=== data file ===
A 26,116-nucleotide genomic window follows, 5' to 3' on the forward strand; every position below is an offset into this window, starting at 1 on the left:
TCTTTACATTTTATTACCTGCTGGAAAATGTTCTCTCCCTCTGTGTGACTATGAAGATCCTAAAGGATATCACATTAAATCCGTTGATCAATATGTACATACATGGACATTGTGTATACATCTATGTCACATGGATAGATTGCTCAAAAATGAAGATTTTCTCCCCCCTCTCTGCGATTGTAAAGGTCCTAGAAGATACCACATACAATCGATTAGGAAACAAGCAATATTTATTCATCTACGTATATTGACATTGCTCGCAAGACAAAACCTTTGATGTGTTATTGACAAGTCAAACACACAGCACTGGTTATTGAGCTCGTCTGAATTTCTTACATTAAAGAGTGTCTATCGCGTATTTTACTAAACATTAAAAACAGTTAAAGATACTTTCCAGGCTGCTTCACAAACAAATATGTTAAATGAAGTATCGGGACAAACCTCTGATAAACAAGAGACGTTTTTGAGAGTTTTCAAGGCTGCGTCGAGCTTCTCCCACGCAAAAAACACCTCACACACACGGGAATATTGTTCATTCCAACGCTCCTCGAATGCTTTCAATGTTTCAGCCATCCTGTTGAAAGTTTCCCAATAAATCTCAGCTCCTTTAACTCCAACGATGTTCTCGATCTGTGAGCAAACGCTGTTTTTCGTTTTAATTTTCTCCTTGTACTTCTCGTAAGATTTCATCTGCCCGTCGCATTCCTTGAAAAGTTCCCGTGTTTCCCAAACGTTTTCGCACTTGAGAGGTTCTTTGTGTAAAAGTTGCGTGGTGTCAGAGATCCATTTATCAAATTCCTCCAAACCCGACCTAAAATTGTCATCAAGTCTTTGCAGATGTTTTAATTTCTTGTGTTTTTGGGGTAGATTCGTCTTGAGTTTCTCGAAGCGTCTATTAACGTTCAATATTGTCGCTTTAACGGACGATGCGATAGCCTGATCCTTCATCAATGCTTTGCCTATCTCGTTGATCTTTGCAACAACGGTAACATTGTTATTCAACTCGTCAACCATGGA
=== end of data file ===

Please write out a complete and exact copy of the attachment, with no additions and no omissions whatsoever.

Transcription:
A 26,116-nucleotide genomic window follows, 5' to 3' on the forward strand; every position below is an offset into this window, starting at 1 on the left:
TCTTTACATTTTATTACCTGCTGGAAAATGTTCTCTCCCTCTGTGTGACTATGAAGATCCTAAAGGATATCACATTAAATCCGTTGATCAATATGTACATACATGGACATTGTGTATACATCTATGTCACATGGATAGATTGCTCAAAAATGAAGATTTTCTCCCCCCTCTCTGCGATTGTAAAGGTCCTAGAAGATACCACATACAATCGATTAGGAAACAAGCAATATTTATTCATCTACGTATATTGACATTGCTCGCAAGACAAAACCTTTGATGTGTTATTGACAAGTCAAACACACAGCACTGGTTATTGAGCTCGTCTGAATTTCTTACATTAAAGAGTGTCTATCGCGTATTTTACTAAACATTAAAAACAGTTAAAGATACTTTCCAGGCTGCTTCACAAACAAATATGTTAAATGAAGTATCGGGACAAACCTCTGATAAACAAGAGACGTTTTTGAGAGTTTTCAAGGCTGCGTCGAGCTTCTCCCACGCAAAAAACACCTCACACACACGGGAATATTGTTCATTCCAACGCTCCTCGAATGCTTTCAATGTTTCAGCCATCCTGTTGAAAGTTTCCCAATAAATCTCAGCTCCTTTAACTCCAACGATGTTCTCGATCTGTGAGCAAACGCTGTTTTTCGTTTTAATTTTCTCCTTGTACTTCTCGTAAGATTTCATCTGCCCGTCGCATTCCTTGAAAAGTTCCCGTGTTTCCCAAACGTTTTCGCACTTGAGAGGTTCTTTGTGTAAAAGTTGCGTGGTGTCAGAGATCCATTTATCAAATTCCTCCAAACCCGACCTAAAATTGTCATCAAGTCTTTGCAGATGTTTTAATTTCTTGTGTTTTTGGGGTAGATTCGTCTTGAGTTTCTCGAAGCGTCTATTAACGTTCAATATTGTCGCTTTAACGGACGATGCGATAGCCTGATCCTTCATCAATGCTTTGCCTATCTCGTTGATCTTTGCAACAACGGTAACATTGTTATTCAACTCGTCAACCATGGA